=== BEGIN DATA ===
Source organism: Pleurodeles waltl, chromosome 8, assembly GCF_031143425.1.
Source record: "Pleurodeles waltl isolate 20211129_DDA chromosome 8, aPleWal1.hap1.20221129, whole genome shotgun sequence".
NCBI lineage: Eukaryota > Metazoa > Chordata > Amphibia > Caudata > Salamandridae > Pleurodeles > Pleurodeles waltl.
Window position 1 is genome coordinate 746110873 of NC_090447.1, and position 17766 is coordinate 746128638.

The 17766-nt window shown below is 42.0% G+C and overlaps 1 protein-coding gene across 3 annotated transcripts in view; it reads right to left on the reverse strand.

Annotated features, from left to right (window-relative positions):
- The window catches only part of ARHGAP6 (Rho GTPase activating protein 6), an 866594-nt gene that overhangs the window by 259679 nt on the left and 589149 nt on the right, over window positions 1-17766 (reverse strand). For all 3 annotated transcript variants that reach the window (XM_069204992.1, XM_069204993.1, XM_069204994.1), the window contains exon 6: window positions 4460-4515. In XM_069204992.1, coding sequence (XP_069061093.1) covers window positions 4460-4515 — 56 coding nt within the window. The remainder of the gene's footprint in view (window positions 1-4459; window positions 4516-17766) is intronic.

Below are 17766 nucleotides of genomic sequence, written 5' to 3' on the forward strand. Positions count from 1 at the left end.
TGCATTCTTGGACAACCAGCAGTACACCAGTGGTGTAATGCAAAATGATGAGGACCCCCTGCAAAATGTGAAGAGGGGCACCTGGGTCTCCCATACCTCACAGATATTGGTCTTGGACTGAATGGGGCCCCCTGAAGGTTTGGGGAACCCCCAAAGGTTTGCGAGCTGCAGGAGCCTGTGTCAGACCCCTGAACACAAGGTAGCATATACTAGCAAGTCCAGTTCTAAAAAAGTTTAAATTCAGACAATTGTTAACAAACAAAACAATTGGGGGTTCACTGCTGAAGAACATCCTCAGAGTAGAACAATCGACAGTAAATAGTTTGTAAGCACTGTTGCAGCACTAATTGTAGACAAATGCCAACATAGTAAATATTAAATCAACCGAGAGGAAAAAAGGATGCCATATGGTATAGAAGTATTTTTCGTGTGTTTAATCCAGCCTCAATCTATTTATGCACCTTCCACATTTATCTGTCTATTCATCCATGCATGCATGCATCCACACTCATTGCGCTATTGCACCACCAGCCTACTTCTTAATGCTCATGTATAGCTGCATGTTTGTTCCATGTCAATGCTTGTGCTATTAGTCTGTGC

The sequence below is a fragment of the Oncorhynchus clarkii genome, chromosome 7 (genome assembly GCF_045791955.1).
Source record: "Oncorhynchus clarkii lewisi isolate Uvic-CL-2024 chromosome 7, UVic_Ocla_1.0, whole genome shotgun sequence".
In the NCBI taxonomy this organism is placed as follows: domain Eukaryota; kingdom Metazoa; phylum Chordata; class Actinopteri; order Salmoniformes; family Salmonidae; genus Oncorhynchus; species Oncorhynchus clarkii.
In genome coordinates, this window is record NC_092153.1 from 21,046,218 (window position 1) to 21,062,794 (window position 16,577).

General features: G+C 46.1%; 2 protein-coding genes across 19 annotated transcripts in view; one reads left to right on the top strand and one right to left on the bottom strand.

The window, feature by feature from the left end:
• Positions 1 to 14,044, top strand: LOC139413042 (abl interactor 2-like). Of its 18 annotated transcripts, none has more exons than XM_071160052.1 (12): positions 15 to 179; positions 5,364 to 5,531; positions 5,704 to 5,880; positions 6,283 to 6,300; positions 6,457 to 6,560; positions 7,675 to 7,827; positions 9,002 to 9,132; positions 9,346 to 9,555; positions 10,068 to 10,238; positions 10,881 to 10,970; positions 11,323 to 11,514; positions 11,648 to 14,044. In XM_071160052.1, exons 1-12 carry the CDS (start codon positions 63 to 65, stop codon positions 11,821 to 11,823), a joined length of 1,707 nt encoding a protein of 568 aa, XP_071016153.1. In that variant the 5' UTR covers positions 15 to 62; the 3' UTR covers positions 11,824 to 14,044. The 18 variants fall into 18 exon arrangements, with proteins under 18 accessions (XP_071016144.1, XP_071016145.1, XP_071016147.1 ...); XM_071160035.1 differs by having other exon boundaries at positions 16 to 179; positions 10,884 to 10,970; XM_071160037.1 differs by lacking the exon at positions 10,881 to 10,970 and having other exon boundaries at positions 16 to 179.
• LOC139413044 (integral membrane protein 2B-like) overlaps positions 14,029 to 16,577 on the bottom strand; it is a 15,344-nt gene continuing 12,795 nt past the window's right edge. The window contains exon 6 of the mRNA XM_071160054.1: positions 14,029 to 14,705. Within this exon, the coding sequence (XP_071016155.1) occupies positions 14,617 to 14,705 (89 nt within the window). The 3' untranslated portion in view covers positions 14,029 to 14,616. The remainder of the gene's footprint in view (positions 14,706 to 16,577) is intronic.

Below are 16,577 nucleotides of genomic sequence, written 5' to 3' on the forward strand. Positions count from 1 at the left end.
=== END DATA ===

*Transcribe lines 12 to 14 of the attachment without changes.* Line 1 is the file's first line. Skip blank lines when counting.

In the NCBI taxonomy this organism is placed as follows: domain Eukaryota; kingdom Metazoa; phylum Chordata; class Actinopteri; order Salmoniformes; family Salmonidae; genus Oncorhynchus; species Oncorhynchus clarkii.
In genome coordinates, this window is record NC_092153.1 from 21,046,218 (window position 1) to 21,062,794 (window position 16,577).

General features: G+C 46.1%; 2 protein-coding genes across 19 annotated transcripts in view; one reads left to right on the top strand and one right to left on the bottom strand.